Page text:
A retired orchestra conductor is on vacation with his daughter and his film director best friend in the Alps when he receives an invitation from Queen Elizabeth II to perform for Prince Philip's birthday.
Jep Gambardella has seduced his way through the lavish nightlife of Rome for decades, but after his 65th birthday and a shock from the past, Jep looks past the nightclubs and parties to find a timeless landscape of absurd, exquisite beauty.
Geremia, an aging tailor/money lender, is a repulsive, mean, stingy man who lives alone in his shabby house with his scornful, bedridden mother. He has a morbid, obsessive relationship with... See full summary »
Fred and Mick, two old friends, are on vacation in an elegant hotel at the foot of the Alps. Fred, a composer and conductor, is now retired. Mick, a movie director, is still working. They look with curiosity and tenderness on their children's confused lives, Mick's enthusiastic young writers, and the other hotel guests. While Mick scrambles to finish the screenplay for what he imagines will be his last important movie, Fred has no intention of resuming his musical career. But someone wants at all costs to hear him conduct again.Written by
Anonymous Love Revolver
Once again, Paolo Sorrentino proves to be a master of cinema and doesn't disappoint. The story is set in an apparently isolated place: a luxury hotel in the mountains of Switzerland inhabited mainly by artists and people from the show business (curious the reference to Maradona, thanked by Sorrentino during his Oscar acceptance speech).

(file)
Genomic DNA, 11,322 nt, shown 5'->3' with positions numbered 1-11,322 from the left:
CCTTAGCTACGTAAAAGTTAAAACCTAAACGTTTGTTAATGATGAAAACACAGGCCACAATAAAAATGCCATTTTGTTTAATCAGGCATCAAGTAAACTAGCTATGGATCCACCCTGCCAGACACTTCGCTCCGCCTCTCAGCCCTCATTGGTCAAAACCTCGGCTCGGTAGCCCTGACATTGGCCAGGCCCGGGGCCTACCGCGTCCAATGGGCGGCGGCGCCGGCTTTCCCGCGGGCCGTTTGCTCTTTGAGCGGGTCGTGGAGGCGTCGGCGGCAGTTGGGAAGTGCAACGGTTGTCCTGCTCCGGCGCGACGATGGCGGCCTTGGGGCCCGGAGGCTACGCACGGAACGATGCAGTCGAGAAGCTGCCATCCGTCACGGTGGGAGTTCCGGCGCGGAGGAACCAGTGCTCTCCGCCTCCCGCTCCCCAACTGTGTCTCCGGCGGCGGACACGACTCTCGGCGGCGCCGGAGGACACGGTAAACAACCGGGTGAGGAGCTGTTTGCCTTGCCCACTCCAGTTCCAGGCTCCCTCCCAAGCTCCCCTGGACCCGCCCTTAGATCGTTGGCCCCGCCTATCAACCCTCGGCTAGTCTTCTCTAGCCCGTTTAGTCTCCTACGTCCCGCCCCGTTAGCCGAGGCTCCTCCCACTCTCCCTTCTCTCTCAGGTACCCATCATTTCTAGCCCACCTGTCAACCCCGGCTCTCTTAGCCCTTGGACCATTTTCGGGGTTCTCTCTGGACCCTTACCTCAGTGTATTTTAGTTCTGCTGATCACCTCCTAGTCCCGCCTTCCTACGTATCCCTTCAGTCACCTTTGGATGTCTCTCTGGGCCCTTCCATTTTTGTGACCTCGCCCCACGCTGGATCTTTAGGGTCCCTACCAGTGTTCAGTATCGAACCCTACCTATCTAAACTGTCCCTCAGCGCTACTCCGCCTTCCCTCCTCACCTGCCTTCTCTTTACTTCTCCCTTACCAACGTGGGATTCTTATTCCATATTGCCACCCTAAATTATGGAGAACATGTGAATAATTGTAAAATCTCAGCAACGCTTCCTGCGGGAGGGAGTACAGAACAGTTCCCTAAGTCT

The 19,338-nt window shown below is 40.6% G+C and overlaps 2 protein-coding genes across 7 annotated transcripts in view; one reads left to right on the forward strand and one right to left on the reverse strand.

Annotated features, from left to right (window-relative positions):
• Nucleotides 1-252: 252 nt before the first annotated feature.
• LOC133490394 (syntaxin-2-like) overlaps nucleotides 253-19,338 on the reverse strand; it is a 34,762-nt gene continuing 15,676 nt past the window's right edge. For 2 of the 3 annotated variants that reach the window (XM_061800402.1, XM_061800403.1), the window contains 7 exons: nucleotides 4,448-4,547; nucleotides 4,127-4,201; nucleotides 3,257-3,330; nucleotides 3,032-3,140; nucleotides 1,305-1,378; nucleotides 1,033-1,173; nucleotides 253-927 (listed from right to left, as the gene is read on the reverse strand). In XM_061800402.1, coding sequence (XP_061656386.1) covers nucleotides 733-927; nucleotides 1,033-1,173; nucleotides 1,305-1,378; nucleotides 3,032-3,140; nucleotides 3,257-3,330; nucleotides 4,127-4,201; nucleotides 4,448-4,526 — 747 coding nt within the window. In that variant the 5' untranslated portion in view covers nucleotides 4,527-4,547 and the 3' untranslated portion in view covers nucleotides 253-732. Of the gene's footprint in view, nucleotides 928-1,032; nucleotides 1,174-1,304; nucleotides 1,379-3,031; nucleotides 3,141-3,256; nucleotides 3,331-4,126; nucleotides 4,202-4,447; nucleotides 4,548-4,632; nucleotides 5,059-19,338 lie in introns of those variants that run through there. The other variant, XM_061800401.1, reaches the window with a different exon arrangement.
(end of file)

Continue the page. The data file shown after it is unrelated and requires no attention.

Youth is a tender film in both the characters and the themes: growing old and the fears related to it are common to all men. Fred (Michael Caine) is an old man who still has a lot going on in his life: he has to deal with friendship, love, family and his career. The only thing that makes him different from the younger people surrounding him is that he is aware of memory. It is through memory that he has lost and that he tries to regain his identity. Everyone in the film is in search for identity: the contrast between how people see them and what they want to be seen as.
The screenplay is complex and intense and for this reason sometimes hard to follow. I loved the irony Sorrentino always puts in his movies: through surrealism he is capable of expressing humanity in a simple but yet beautiful way. All the cast delivers great performances and cinematography is absorbing as always. Sorrentino is a director of places: no matter if it is the Eternal City of Rome or an hotel immersed in nature - he is able to capture all the beauty of it.
What the film teaches us, in the end, is that we are what we do - so, I'd add, it's better if we do what we are - but we are nothing without love, which is the driving force of humanity.
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